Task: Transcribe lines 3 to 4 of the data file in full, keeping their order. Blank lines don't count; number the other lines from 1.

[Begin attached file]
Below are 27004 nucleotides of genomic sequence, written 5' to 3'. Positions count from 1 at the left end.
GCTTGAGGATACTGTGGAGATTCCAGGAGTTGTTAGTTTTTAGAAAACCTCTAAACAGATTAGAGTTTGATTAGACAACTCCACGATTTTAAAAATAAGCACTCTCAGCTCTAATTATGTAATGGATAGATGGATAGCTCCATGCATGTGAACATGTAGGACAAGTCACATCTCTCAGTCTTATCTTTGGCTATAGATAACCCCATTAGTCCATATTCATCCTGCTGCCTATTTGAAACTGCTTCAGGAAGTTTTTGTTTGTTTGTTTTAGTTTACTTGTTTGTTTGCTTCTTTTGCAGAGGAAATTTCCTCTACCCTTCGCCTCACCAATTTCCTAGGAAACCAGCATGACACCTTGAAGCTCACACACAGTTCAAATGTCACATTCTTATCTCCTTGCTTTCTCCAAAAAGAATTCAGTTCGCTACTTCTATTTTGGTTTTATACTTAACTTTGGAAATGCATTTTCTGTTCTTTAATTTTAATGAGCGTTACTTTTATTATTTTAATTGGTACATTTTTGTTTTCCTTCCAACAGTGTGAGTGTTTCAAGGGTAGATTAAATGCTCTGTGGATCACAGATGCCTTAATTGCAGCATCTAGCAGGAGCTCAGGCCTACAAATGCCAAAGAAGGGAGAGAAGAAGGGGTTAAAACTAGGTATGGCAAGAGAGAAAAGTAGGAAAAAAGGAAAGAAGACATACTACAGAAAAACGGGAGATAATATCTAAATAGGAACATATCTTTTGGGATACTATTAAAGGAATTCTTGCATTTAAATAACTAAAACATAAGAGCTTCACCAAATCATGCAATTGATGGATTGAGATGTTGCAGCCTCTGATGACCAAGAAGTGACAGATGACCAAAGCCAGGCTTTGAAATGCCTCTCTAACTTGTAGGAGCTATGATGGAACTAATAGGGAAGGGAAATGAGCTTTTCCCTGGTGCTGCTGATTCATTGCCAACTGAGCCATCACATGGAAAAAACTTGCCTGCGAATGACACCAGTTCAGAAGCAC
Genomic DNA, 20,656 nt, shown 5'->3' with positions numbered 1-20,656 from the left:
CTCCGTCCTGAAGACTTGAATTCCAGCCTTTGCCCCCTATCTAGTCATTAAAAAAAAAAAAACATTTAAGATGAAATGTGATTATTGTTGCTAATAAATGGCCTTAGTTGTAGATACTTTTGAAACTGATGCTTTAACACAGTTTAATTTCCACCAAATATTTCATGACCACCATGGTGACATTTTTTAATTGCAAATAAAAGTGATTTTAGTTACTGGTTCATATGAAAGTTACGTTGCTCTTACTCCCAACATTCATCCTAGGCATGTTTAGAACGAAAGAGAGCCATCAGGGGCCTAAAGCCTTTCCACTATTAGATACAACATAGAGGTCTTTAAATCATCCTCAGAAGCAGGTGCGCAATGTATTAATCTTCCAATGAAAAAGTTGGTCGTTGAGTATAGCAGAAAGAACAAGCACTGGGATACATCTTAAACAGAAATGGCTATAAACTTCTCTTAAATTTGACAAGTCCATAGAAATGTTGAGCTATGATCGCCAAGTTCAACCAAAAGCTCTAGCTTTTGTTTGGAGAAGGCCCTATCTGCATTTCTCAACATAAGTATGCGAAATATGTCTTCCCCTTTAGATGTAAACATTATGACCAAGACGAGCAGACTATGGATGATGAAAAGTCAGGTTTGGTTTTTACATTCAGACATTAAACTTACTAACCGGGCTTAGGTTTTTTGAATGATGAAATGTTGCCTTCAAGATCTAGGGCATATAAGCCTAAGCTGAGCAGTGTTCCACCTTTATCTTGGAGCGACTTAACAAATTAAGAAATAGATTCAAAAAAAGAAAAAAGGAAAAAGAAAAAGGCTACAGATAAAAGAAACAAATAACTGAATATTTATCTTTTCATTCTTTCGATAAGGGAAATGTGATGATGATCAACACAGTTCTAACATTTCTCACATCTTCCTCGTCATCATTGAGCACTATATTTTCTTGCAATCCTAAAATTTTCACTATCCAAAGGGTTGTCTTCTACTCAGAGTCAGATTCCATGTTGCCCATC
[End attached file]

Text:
Genomic DNA, 20,656 nt, shown 5'->3' with positions numbered 1-20,656 from the left:
CTCCGTCCTGAAGACTTGAATTCCAGCCTTTGCCCCCTATCTAGTCATTAAAAAAAAAAAAACATTTAAGATGAAATGTGATTATTGTTGCTAATAAATGGCCTTAGTTGTAGATACTTTTGAAACTGATGCTTTAACACAGTTTAATTTCCACCAAATATTTCATGACCACCATGGTGACATTTTTTAATTGCAAATAAAAGTGATTTTAGTTACTGGTTCATATGAAAGTTACGTTGCTCTTACTCCCAACATTCATCCTAGGCATGTTTAGAACGAAAGAGAGCCATCAGGGGCCTAAAGCCTTTCCACTATTAGATACAACATAGAGGTCTTTAAATCATCCTCAGAAGCAGGTGCGCAATGTATTAATCTTCCAATGAAAAAGTTGGTCGTTGAGTATAGCAGAAAGAACAAGCACTGGGATACATCTTAAACAGAAATGGCTATAAACTTCTCTTAAATTTGACAAGTCCATAGAAATGTTGAGCTATGATCGCCAAGTTCAACCAAAAGCTCTAGCTTTTGTTTGGAGAAGGCCCTATCTGCATTTCTCAACATAAGTATGCGAAATATGTCTTCCCCTTTAGATGTAAACATTATGACCAAGACGAGCAGACTATGGATGATGAAAAGTCAGGTTTGGTTTTTACATTCAGACATTAAACTTACTAACCGGGCTTAGGTTTTTTGAATGATGAAATGTTGCCTTCAAGATCTAGGGCATATAAGCCTAAGCTGAGCAGTGTTCCACCTTTATCTTGGAGCGACTTAACAAATTAAGAAATAGATTCAAAAAAAGAAAAAAGGAAAAAGAAAAAGGCTACAGATAAAAGAAACAAATAACTGAATATTTATCTTTTCATTCTTTCGATAAGGGAAATGTGATGATGATCAACACAGTTCTAACATTTCTCACATCTTCCTCGTCATCATTGAGCACTATATTTTCTTGCAATCCTAAAATTTTCACTATCCAAAGGGTTGTCTTCTACTCAGAGTCAGATTCCATGTTGCCCATC